181. Introduction to Computer Systems. No credit granted to those who have completed CS 280 or 283 or Engr. 103. (4). (NS).
Introduces students to computers. Focuses on software, hardware, and social impact of computers. Elementary programming concepts, software packages and applications, word processing, data communications, information management, input-output, data entry, computer hardware components and storage devices, microcomputers, and ethics in computing. Programming assignments using a personal computer. Term paper required.
280(270). Computer Science I. Math. 115 or equivalent. Credit is granted for only one course from among CS 280 and 283. (4). (NS).
Elements of a high-level programming language. Techniques of algorithm development and effective programming, with emphasis on top-down analysis, structured programming, analysis of algorithms, debugging and program verification. Study of algorithms for symbol manipulation and for numerical computation.
283(274). Elementary Programming Concepts. Math. 105 or the equivalent. Credit is granted for only one course from among CS 280 and 283. (4). (NS).
Introduction to a high level programming language, top-down analysis, and structured programming. Basic searching and sorting techniques. No previous experience in computer or programming is assumed. Students will write and debug several computer programs. Not intended for computer science or computer engineering majors.
380(370). Computer Science II. CS 280. (4). (NS).
Study of abstract data types and implementations: lists, stacks, queues, arrays, strings, sets, trees, graphs, and files. Related topics include searching, sorting, and dynamic memory management. A high-level language is used for programming.
381(271). Assembly Language Programming. CS 280 or CS 283. (3). (NS).
Machine structure and organization, data representation, memory addressing methods, use of registers, bit manipulation, integer and floating point arithmetic, program linking and subroutines, macro-instructions, program debugging, assemblers and loaders. Students write several programs in IBM 370 Assembler language. Three one-hour discussions per week.
383(374). Programming and Computer Systems. CS 283 or the equivalent. (4). (NS).
Advanced topics in Pascal, including the implementation of linked lists, trees, and hashing. Searching and sorting techniques. Assembly language and computer architecture. Selected topics in programming language theory. Students will write several programs in Pascal and assembly language.
476(400). Foundations of Computer Science. CS 303 or Math. 312 or permission of instructor. (3). (NS).
An introduction to computation theory: finite automata, regular languages, pushdown automata, context-free languages, Turing machines, recursive languages and functions, and computational complexity.
480(476). Data Structures. CS 380 or 383 and 476 or the equivalent. (4). (NS).
Data structuring principles of use in a wide variety of problem solving areas are covered. Alternatives are considered with respect to utilization of storage and time.
481(478). Software Engineering. CS 380 or 480, and senior standing. (4). (NS).
Pragmatic aspects of the production of software systems, dealing with structuring principles, design methodologies and informal analysis. Emphasis is given to development of large, complex software systems. A term project in usually required.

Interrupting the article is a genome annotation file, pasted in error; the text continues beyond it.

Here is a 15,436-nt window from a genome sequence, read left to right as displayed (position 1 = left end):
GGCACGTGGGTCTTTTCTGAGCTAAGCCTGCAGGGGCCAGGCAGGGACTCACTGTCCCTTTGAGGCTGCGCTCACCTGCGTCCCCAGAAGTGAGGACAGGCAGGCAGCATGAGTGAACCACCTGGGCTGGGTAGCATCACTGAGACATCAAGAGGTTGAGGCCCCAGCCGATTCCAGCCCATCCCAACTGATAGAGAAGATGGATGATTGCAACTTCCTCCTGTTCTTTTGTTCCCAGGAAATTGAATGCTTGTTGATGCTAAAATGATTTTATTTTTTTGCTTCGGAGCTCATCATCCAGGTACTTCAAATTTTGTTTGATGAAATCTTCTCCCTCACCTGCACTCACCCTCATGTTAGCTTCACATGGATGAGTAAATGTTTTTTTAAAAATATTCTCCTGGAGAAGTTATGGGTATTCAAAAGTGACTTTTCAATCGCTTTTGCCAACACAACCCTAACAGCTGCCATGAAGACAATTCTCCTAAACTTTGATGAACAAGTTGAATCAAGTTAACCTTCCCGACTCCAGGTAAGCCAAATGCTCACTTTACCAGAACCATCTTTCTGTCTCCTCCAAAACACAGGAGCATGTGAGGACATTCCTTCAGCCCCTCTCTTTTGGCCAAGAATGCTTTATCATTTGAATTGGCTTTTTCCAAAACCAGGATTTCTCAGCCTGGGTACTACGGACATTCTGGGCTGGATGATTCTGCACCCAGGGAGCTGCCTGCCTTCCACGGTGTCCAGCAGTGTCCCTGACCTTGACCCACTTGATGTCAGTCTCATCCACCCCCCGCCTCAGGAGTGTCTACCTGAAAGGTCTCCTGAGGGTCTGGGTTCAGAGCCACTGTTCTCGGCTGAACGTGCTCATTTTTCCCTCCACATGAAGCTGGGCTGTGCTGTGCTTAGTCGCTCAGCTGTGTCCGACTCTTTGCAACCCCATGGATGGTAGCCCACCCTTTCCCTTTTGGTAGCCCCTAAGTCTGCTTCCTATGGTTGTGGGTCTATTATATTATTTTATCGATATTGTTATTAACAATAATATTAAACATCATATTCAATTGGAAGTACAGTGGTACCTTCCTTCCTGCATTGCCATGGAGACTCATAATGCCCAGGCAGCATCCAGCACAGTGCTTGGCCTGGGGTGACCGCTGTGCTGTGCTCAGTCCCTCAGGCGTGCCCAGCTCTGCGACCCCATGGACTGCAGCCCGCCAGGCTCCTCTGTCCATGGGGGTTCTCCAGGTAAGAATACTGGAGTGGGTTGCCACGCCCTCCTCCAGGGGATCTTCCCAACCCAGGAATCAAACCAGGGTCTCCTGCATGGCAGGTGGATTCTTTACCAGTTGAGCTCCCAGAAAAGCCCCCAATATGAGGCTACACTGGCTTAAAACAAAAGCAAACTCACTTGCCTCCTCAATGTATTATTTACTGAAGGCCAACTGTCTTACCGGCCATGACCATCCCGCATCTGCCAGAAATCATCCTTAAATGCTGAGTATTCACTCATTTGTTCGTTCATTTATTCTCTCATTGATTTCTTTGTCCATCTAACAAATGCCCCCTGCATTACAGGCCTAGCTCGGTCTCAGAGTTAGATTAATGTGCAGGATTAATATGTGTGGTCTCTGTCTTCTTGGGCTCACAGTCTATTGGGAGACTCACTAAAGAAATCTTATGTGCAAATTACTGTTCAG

482(473). Operating Systems. CS 380 and 381, or equivalent. (4). (Excl).
Operating system functions and implementations: multitasking; concurrency and synchronization; deadlock; scheduling; resource allocation; real and virtual memory management; input/output; file systems. Students write several substantial programs dealing with concurrency and synchronization in a multitask environment.
483. Compiler Construction. CS 380 or 480. (4). (Excl).
Introduction to compiling techniques including parsing algorithms, semantic processing, and optimization. Students implement a compiler for a substantial programming language using a compiler generating system. Intended for undergraduates.
492. Artificial Intelligence for Undergraduates. CS 480 or permission of instructor. (3). (NS).
Basic artificial intelligence methods using LISP. Topics covered include search, rule-based systems, logic, constraint satisfaction, and knowledge representation.
582(573). Advanced Operating Systems. CS 380, 381, 480 and 482; and in CS Honors program or graduate standing. (4). (NS).
Review of operating systems and their functions followed by discussion of hierarchical memory systems, virtual machine systems, object oriented systems, multiprocessing and multicomputers, scheduling and synchronization, networks and network systems, simulation and performance analysis.
592(565). Artificial Intelligence. EECS 492, graduate standing or CS Honors undergraduate. (4). (NS).
Advanced topics in artificial intelligence. Issues in knowledge representation, knowledge based systems, problem solving, planning and other topics will be discussed. Students will work on several projects.
595(541). Theory of Natural Language Structure. Permission of instructor. (3). (NS).
A survey of structural or syntactic theories of natural language, including phrase-structure and unification-based grammars, methods of parsing, and connections with semantics and pragmatics. Coursework will include the use of existing natural language computer systems.
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